Re/mediating Indigenous Environmental Justice: Resource Extraction, Divergent Risk Perception, and Economic Equality in the North
Principal Investigator: Fletcher, Alana (2)
Licence Number: 15374
Organization: Queen's University
Licenced Year(s): 2015 2014
Issued: Dec 16, 2013
Project Team: Alana Fletcher (Primary Investigator, Queen's University), Sam McKegney (Supervisor, Queen's University), Molly Wallace (Secondary Supervisor, Queen's University)

Objective(s): To examine how the Deline Dene's assessments of the risks of uranium mining on Great Bear Lake proliferated from the geographical and political margins to the center, prompting public and official responses.

Project Description: The project the principal researcher will be undertaking in Deline, NWT, is part of a dissertation, which examines how the Deline Dene's assessments of the risks of uranium mining on Great Bear Lake proliferated from the geographical and political margins to the center, prompting public and official responses. As the source of these environmental risk assessments is the oral histories of the Deline Dene, it is important to collect and record these oral histories. While interviews which perform some of the work of recording oral histories were conducted by documentary filmmakers and journalists in the late 1990s and early 2000s, the objective in pursuing this field research is to gain a sense of the Deline community's current views on the risks posed by ongoing uranium mining on Great Bear Lake. By asking community members for their views on cultural and environmental health and its relationship to historical and current resource extraction, the principal researcher hopes to discern what broader relationships might exist among narrative, environmental and social justice, cultural revitalization, and economic development.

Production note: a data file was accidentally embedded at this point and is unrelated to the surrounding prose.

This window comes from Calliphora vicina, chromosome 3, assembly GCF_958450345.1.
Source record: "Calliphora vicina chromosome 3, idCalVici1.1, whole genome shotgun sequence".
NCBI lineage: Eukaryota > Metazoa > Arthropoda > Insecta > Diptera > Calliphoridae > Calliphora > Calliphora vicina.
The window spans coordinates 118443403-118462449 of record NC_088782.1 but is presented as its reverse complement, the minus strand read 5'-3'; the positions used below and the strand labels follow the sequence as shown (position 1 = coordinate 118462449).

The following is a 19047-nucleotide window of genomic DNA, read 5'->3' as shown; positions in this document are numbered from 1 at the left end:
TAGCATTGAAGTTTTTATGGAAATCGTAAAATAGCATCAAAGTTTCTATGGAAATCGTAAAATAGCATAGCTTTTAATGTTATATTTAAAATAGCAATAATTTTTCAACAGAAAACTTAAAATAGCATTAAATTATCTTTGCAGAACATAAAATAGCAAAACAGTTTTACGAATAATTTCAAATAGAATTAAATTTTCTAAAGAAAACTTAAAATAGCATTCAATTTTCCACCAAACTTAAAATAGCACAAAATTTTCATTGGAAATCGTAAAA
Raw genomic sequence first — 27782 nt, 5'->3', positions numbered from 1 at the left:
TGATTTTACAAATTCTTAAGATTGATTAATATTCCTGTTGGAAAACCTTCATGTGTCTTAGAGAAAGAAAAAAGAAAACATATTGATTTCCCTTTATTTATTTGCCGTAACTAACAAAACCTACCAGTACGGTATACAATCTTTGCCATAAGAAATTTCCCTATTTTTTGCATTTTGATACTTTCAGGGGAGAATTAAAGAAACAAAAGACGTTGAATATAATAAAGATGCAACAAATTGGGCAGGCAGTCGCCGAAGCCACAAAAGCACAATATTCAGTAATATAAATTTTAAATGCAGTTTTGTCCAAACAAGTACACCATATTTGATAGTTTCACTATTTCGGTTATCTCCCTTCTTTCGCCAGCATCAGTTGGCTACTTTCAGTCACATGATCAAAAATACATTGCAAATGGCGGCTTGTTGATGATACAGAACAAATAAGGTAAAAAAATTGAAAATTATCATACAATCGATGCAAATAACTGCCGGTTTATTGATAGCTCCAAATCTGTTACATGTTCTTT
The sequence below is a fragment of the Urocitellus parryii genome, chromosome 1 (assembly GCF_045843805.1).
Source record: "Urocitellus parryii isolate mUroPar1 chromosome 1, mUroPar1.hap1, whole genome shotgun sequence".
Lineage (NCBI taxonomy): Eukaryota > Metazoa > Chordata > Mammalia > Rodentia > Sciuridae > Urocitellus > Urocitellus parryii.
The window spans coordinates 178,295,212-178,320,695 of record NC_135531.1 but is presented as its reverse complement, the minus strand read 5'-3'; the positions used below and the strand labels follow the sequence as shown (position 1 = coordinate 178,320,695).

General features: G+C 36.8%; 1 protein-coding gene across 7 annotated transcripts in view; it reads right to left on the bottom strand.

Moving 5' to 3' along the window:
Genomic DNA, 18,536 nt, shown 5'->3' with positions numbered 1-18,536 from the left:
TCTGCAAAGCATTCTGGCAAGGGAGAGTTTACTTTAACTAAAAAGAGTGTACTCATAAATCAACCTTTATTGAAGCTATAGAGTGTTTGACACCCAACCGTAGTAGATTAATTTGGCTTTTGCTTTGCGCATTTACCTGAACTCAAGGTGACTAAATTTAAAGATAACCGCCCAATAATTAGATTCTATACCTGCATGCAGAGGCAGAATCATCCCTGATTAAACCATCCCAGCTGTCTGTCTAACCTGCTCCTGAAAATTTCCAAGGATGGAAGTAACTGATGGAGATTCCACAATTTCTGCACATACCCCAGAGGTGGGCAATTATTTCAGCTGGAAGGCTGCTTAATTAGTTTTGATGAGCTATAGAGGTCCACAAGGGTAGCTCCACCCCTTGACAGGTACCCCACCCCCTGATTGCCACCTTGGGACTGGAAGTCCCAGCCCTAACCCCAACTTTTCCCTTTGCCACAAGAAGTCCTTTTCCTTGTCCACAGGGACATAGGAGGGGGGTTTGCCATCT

The major methodology employed will be personal interview and conversation, methods of inquiry which both depend upon and foster strong relationships of trust and understanding with community members. The principal researcher plans to use a recording device for accuracy, and deliver Letters of Information and obtain Consent orally.

The research project will help identify various perspectives of the Deline community on historical and, more relevantly, current resource extraction in the area, and its effects on culture, social organization, and environmental and social justice for the Deline Dene. Findings will be kept on record in the community and community members will be consulted regarding the best uses of the findings. The project could, therefore, also have a significant political impact, if the findings of the research indicate that policy change needs to occur.

A summary of the research will be kept on file with the community. When and if the project is published, the principal researcher will notify the band council and offer copies of the work.




The fieldwork for this study will be conducted from June 10, 2014 to July 7, 2014.